After months of waiting, Alternative Therapies Group opened for business last week on Elm Street in Salisbury as the region's first retail marijuana shop.
A few minutes before opening to the public last Wednesday, ATG served its first customer — former town selectman and Salisbury Chamber of Commerce board member Fred Knowles, who purchased 3.5 grams of "Golden Ticket" CBD (cannabidiol) flower and a prerolled joint of "Blissful Wizard" marijuana, which came to a total of about $75.
Upon walking into the shop, Knowles was greeted by a team of uniformed employees standing behind a long, wooden counter as music from Bob Marley played in the background.
To Knowles' surprise, very little of the shop's inventory was on display. Except for small samples of various marijuana strains and some glassware, most of ATG's products are secured in a locked door behind the counter that is accessible only to employees.
"I feel like I'm in a bank!" Knowles exclaimed before accepting his products inside a sealed white plastic bag. "This is a whole new world."
When doors opened to the public shortly after 9 a.m., security guards and police directed a line of about 20 eager customers inside to have their IDs scanned at a check-in window before entering the store.
Dan Talbot, president of ATG, said the first person in line showed up at 7:05 a.m. Talbot reported the store saw a steady flow of customers throughout opening day, but that the numbers never reached an excessive level.
"Nothing overwhelming, no hiccups, nothing unexpected," Talbot said. "Everybody's really happy."
ATG is now open daily from 9 a.m. to 6:45 p.m. at 107 Elm St., carrying a full inventory of dried marijuana flower, prerolled joints, concentrates, vaporizers, edibles and tinctures.
Customers must bring valid, government-issued identification (a driver's license, passport or military ID) showing they are at least 21 years old. State law allows customers to buy up to an ounce of dried flower or five grams of cannabis concentrate.
To deal with an expected large crowd of customers, ATG designated a 100-space satellite parking area behind Sylvan Street Grille at 195 Elm St. Free shuttle buses will run to and from the store between 8:45 a.m. and 7:15 p.m. each day until further notice. Parking along Elm Street is prohibited. There is limited on-site parking for customers who have difficulty walking.
Attending the opening was Town Manager Neil Harrington, who said he was pleased to see it going smoothly and looked forward to the shop's contributions to Salisbury.
"I hope people will be patient. I understand the lines are going to be long today," Harrington said. "In the end, once the kinks are worked out and things are running smoothly, I think it will be a positive thing for the community in terms of the amount of revenue it will generate."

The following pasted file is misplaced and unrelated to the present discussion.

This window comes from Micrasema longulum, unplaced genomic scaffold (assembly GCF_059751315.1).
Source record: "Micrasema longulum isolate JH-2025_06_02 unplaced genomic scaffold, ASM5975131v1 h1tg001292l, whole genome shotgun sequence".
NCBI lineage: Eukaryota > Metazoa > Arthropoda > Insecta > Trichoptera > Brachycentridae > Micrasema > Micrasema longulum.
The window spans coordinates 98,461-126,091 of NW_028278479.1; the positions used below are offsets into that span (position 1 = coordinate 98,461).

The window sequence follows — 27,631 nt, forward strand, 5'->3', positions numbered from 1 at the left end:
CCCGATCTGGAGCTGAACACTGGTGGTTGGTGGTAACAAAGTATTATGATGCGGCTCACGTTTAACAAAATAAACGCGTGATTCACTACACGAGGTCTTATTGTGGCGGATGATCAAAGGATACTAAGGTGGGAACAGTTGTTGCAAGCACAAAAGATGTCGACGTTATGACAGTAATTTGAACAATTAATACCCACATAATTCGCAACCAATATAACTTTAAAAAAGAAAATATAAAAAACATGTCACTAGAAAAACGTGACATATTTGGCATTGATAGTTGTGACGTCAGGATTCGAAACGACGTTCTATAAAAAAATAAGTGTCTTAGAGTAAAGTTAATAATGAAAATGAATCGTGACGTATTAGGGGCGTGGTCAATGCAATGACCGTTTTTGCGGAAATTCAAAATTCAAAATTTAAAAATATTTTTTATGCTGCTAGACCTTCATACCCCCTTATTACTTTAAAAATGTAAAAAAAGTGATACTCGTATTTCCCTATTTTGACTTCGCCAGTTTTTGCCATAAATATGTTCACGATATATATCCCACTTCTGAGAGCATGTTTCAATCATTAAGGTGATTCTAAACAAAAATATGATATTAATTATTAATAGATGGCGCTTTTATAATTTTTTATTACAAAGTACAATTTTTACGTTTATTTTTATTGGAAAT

Cannabis consumption is prohibited on the premises and in the parking lot, satellite parking area and shuttle buses.
No appointments will be necessary for customers at the Elm Street store and all transactions will be cash only, according to the company's website.
Customers are asked to be respectful of the store’s neighbors and not to open their purchases while on a shuttle bus.
Customers found or reasonably believed to be illegally diverting cannabis will be banned from the store, the company said.
Talbot said this week he was excited to see the Salisbury shop open its doors after a lengthy approval process and that the shop's staff has been hard at work preparing for opening day.
"We're really proud of the team," Talbot said. "These guys have been training and getting ready for the opening, and they're a really passionate group of individuals."
He said while some people "have already made up their mind" about not condoning cannabis use, he feels that overall, more people are coming around to accept it.
"There is certainly a stigma but it's fading very quickly," Talbot said. "From a social perspective, I think it's a good thing."
When asked about his plans for the rest of the day, Knowles said his town duties would keep him from using his newly purchased goods.
"I have a meeting tonight with the Conservation Commission at 7 o'clock, so none of this will happen between then and now," Knowles said, still excited about his first retail marijuana experience.
"Back in the '70s, they didn't have shops like this," he added. "We've got to remove the stigma, especially for people that are 50, 60 or 70. Young people think nothing about that."